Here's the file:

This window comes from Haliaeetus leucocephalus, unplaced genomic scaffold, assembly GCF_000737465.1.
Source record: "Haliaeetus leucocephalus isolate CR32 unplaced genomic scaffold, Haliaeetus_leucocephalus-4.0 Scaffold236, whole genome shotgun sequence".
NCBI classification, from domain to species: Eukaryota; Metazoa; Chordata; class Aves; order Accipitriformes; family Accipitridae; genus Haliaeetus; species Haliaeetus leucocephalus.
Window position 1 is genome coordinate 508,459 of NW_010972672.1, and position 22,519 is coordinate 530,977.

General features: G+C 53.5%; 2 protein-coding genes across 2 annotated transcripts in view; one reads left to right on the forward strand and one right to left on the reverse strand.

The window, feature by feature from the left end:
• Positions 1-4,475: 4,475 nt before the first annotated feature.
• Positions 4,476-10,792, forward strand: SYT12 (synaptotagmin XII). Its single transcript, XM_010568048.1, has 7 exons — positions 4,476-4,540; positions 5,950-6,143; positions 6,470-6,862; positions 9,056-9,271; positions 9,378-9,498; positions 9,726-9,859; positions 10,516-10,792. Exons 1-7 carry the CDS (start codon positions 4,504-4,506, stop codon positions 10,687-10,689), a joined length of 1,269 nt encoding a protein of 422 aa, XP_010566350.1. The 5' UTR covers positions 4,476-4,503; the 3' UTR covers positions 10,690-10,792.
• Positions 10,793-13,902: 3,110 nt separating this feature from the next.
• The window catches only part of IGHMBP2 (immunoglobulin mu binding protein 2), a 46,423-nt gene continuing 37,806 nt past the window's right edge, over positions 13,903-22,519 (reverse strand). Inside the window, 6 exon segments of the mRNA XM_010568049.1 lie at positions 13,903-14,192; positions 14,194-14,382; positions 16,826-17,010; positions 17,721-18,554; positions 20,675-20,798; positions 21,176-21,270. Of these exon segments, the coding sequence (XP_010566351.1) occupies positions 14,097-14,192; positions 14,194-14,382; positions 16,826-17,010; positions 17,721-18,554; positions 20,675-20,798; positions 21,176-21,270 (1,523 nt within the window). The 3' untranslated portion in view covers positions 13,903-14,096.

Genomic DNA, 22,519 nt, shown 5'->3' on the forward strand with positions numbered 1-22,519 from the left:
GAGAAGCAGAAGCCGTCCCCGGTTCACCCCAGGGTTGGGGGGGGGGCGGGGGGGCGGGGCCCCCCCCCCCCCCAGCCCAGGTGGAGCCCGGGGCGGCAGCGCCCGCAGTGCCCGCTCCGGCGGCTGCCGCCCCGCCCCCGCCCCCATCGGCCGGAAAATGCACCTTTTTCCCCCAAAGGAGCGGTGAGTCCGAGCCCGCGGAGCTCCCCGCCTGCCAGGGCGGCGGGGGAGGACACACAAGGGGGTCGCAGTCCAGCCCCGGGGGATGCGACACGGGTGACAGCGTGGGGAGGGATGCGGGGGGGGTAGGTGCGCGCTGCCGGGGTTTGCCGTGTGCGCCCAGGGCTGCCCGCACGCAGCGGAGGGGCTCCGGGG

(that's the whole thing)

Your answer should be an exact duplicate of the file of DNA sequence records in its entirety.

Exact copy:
This window comes from Haliaeetus leucocephalus, unplaced genomic scaffold, assembly GCF_000737465.1.
Source record: "Haliaeetus leucocephalus isolate CR32 unplaced genomic scaffold, Haliaeetus_leucocephalus-4.0 Scaffold236, whole genome shotgun sequence".
NCBI classification, from domain to species: Eukaryota; Metazoa; Chordata; class Aves; order Accipitriformes; family Accipitridae; genus Haliaeetus; species Haliaeetus leucocephalus.
Window position 1 is genome coordinate 508,459 of NW_010972672.1, and position 22,519 is coordinate 530,977.

General features: G+C 53.5%; 2 protein-coding genes across 2 annotated transcripts in view; one reads left to right on the forward strand and one right to left on the reverse strand.

The window, feature by feature from the left end:
• Positions 1-4,475: 4,475 nt before the first annotated feature.
• Positions 4,476-10,792, forward strand: SYT12 (synaptotagmin XII). Its single transcript, XM_010568048.1, has 7 exons — positions 4,476-4,540; positions 5,950-6,143; positions 6,470-6,862; positions 9,056-9,271; positions 9,378-9,498; positions 9,726-9,859; positions 10,516-10,792. Exons 1-7 carry the CDS (start codon positions 4,504-4,506, stop codon positions 10,687-10,689), a joined length of 1,269 nt encoding a protein of 422 aa, XP_010566350.1. The 5' UTR covers positions 4,476-4,503; the 3' UTR covers positions 10,690-10,792.
• Positions 10,793-13,902: 3,110 nt separating this feature from the next.
• The window catches only part of IGHMBP2 (immunoglobulin mu binding protein 2), a 46,423-nt gene continuing 37,806 nt past the window's right edge, over positions 13,903-22,519 (reverse strand). Inside the window, 6 exon segments of the mRNA XM_010568049.1 lie at positions 13,903-14,192; positions 14,194-14,382; positions 16,826-17,010; positions 17,721-18,554; positions 20,675-20,798; positions 21,176-21,270. Of these exon segments, the coding sequence (XP_010566351.1) occupies positions 14,097-14,192; positions 14,194-14,382; positions 16,826-17,010; positions 17,721-18,554; positions 20,675-20,798; positions 21,176-21,270 (1,523 nt within the window). The 3' untranslated portion in view covers positions 13,903-14,096.

Genomic DNA, 22,519 nt, shown 5'->3' on the forward strand with positions numbered 1-22,519 from the left:
GAGAAGCAGAAGCCGTCCCCGGTTCACCCCAGGGTTGGGGGGGGGGCGGGGGGGCGGGGCCCCCCCCCCCCCCAGCCCAGGTGGAGCCCGGGGCGGCAGCGCCCGCAGTGCCCGCTCCGGCGGCTGCCGCCCCGCCCCCGCCCCCATCGGCCGGAAAATGCACCTTTTTCCCCCAAAGGAGCGGTGAGTCCGAGCCCGCGGAGCTCCCCGCCTGCCAGGGCGGCGGGGGAGGACACACAAGGGGGTCGCAGTCCAGCCCCGGGGGATGCGACACGGGTGACAGCGTGGGGAGGGATGCGGGGGGGGTAGGTGCGCGCTGCCGGGGTTTGCCGTGTGCGCCCAGGGCTGCCCGCACGCAGCGGAGGGGCTCCGGGG